TUNIS (Reuters) - A second Tunisian Salafist held in custody since protesters ransacked the U.S. embassy in Tunis in September has died after a hunger strike, his lawyer and the Justice Ministry said on Saturday.
Muhammed Bakhti died in hospital on Saturday, two days after 26-year-old student Bechir Gholli. They were among dozens of Salafists, hardline Muslims, on hunger strike over prison conditions.
"It's a shame that Tunisians die in prison after the revolution," Bakhti's lawyer, Anouar Aouled Ali, told Reuters.
Tunisia became the birthplace of the "Arab Spring" in January 2011 when protesters overthrew a long-established government and sent political shockwaves through the Arab world.
The attack on the U.S. embassy in September was triggered by an anti-Islam video made in the United States. Authorities arrested 144 people.
Bakhti was a student at the Faculty of Literature in Tunis. He took part in armed clashes in 2007 against the security forces of ousted president Zine al-Abidine Ben Ali and was arrested and held until after the revolution.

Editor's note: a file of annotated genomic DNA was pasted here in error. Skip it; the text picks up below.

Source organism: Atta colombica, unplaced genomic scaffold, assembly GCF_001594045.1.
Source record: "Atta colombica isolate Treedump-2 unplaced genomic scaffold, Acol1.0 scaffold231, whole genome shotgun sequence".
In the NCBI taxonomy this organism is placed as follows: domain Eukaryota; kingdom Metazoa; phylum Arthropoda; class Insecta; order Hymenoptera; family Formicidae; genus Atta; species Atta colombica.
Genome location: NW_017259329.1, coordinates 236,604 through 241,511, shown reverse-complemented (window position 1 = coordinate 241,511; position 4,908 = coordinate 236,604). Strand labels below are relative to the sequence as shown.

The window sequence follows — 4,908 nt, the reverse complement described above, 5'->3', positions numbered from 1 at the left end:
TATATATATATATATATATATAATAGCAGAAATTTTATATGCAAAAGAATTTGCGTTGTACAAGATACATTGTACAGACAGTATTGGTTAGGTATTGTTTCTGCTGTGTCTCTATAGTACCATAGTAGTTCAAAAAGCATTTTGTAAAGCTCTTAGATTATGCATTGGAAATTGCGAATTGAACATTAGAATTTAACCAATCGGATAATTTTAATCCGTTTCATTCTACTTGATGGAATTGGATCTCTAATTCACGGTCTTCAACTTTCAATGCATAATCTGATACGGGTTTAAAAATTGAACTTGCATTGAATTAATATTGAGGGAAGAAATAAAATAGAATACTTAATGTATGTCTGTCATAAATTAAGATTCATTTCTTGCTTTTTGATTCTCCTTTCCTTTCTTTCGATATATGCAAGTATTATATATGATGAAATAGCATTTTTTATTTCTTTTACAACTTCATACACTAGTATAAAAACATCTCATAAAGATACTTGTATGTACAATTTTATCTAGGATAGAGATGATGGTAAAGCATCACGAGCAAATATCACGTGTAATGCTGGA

"The death of Tunisians because of hunger strikes is unacceptable .. the government should respond to the demands of the rest of the hunger strikers," Imen Triki, president of the Freedom and Fairness human rights group, said.
"We regret the death of any Tunisian .. We have made many attempts to persuade Gholli and Bakhti to stop the hunger strike, but they refused and we provided them medical assistance," Justice Minister Noureddine Behiri said on Friday.
The deaths of the two Salafists could embarrass the Islamic government, which faces pressure both from militant Muslims and secularists.
After an election last year, Ennahdha, a moderate Islamic group, formed a coalition with two non-religious parties. It has promised not to ban alcohol, impose the veil or use sharia as the basis of Tunisian law.
It is under pressure from both Salafists calling for the introduction of Islamic law and secular opposition parties determined to prevent this.
Two people were killed when police opened fire during clashes with Salafists in Tunis two weeks ago.
(Reporting By Tarek Amara; Editing by Stephen Powell)